By Robert Tuttle and Natalie Obiko Pearson (Bloomberg) – British Columbia has started receiving U.S. fuel supplies by sea to help alleviate shortages triggered by some of the worst flooding on record, as the government has warned residents to pull back as more storms hit the disaster-ravaged province.
Transport Minister Rob Fleming told reporters on Thursday that refined fuel was being imported from the United States to help maintain fuel supplies. The government has ordered gas stations to secure their supplies until Dec. 1 as it seeks to bring fuel from as far as Oregon and California.
Two U.S.-flagged tankers called Vision and Florida have arrived in Vancouver from Washington state, according to vessel tracking data compiled by Bloomberg. The two were heading towards the ocean from Puget Sound when they veered right to venture into Vancouver. US-flagged tankers generally do not make deliveries to non-US ports due to the higher costs compared to foreign tankers, and none of the ships have sailed to foreign ports in the past year, according to the reports. data. The Canadian Fuels Association, which represents the transportation fuels industry, did not immediately respond to a request for comment.
British Columbia, a major conduit to Asia and Canada’s largest port, seeks to restore transit links and the movement of goods after flooding and mudslides forced thousands of evacuations, swept away sections of highways and damaged railroad tracks. Gasoline sales have been rationed in the Vancouver area, while critical exports such as lumber and grains are stalled, unable to reach the Port of Vancouver.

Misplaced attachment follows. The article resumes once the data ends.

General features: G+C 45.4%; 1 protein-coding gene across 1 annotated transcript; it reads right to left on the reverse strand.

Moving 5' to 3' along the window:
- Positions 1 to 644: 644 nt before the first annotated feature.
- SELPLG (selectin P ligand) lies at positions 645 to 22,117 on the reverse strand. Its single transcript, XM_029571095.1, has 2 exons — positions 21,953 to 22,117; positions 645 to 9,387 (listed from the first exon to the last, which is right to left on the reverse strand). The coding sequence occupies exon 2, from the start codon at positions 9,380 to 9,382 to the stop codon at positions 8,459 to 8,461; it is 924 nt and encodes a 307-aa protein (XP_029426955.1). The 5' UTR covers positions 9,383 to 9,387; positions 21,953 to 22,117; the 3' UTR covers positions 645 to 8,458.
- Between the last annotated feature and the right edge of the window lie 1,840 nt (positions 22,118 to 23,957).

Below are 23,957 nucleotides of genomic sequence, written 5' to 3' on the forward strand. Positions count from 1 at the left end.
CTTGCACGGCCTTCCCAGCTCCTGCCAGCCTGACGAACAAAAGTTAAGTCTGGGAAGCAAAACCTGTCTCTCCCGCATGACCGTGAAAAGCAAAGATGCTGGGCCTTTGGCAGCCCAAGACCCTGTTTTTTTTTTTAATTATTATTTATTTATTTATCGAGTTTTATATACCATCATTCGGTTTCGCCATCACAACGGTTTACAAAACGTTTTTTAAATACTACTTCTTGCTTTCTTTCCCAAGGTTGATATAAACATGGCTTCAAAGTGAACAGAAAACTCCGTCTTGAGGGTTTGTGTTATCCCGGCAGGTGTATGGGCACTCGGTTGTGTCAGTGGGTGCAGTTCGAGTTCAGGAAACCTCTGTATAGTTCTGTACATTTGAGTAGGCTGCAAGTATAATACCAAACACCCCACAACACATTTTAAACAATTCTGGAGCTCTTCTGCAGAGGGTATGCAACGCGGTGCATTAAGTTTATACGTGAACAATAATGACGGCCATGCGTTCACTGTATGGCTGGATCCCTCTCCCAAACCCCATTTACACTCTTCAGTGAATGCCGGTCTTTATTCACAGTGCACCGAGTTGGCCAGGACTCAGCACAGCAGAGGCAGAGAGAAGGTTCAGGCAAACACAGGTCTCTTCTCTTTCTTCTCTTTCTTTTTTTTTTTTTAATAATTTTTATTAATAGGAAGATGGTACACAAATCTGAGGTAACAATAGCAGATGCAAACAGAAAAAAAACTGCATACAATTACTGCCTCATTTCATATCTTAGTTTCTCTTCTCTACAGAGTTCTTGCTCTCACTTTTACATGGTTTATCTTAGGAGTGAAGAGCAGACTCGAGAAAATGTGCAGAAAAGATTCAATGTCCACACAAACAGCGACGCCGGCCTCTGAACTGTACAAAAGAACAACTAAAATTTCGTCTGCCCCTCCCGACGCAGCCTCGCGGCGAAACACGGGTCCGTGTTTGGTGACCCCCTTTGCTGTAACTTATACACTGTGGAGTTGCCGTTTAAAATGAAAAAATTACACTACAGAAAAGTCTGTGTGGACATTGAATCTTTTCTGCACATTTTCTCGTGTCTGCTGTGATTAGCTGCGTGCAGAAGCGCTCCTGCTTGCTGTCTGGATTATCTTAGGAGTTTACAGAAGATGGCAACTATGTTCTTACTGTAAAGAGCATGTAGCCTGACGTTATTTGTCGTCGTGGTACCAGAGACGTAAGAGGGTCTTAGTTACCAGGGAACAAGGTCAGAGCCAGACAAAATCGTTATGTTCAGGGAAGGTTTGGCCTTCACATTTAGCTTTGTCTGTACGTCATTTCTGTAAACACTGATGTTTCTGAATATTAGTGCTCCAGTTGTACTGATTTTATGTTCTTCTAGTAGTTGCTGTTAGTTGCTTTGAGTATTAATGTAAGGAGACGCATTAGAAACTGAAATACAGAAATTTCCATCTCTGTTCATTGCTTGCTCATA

Further rains hit the coastal region again on Thursday – the first of three big storm pulses expected to arrive with increasing intensity through Tuesday – which could further complicate recovery efforts.
“Now is the time to prepare,” said Mike Farnworth, British Columbia’s Minister of Public Safety, urging residents to install storm-proof homes, clean gutters and stock up on supplies. emergency supplies. Travel restrictions remain in place amid a state of emergency imposed earlier this month.
The province was virtually cut off from the rest of Canada for days by land with blocked highways and damaged railroads. On Wednesday, Canadian Pacific Railway Ltd. said its trains had just started running again, but slowly.
“We are not seeing any relief in shipments yet,” said Wade Sobkowich, executive director of the Western Grain Elevator Association, which represents major exporters including Viterra and Richardson International of Glencore Plc.
Only 20 westbound trains moved and “only a fraction” of them are bulk grain trains, Sobkowich said. The country’s grain elevator system is about 75% full and all that grain is ready to move, he said.
The Canadian National Railway Company said the trains resumed their route between Vancouver and Prince George on Wednesday, about 500 kilometers to the north. But the corridor from Canada’s third largest city eastward to Kamloops will remain closed due to new weather issues, CN spokesman Jonathan Abecassis said in an email on Thursday.
Trans Mountain is working to resume operations of its Alberta-Vancouver pipeline, a key supplier of oil and fuel to the region. The company, which said as late as Wednesday that it was optimistic the line could be restarted to some extent by the end of the week, provided no restart schedule in Thursday’s update. .
–With help from Jen Skerritt. © 2021 Bloomberg LP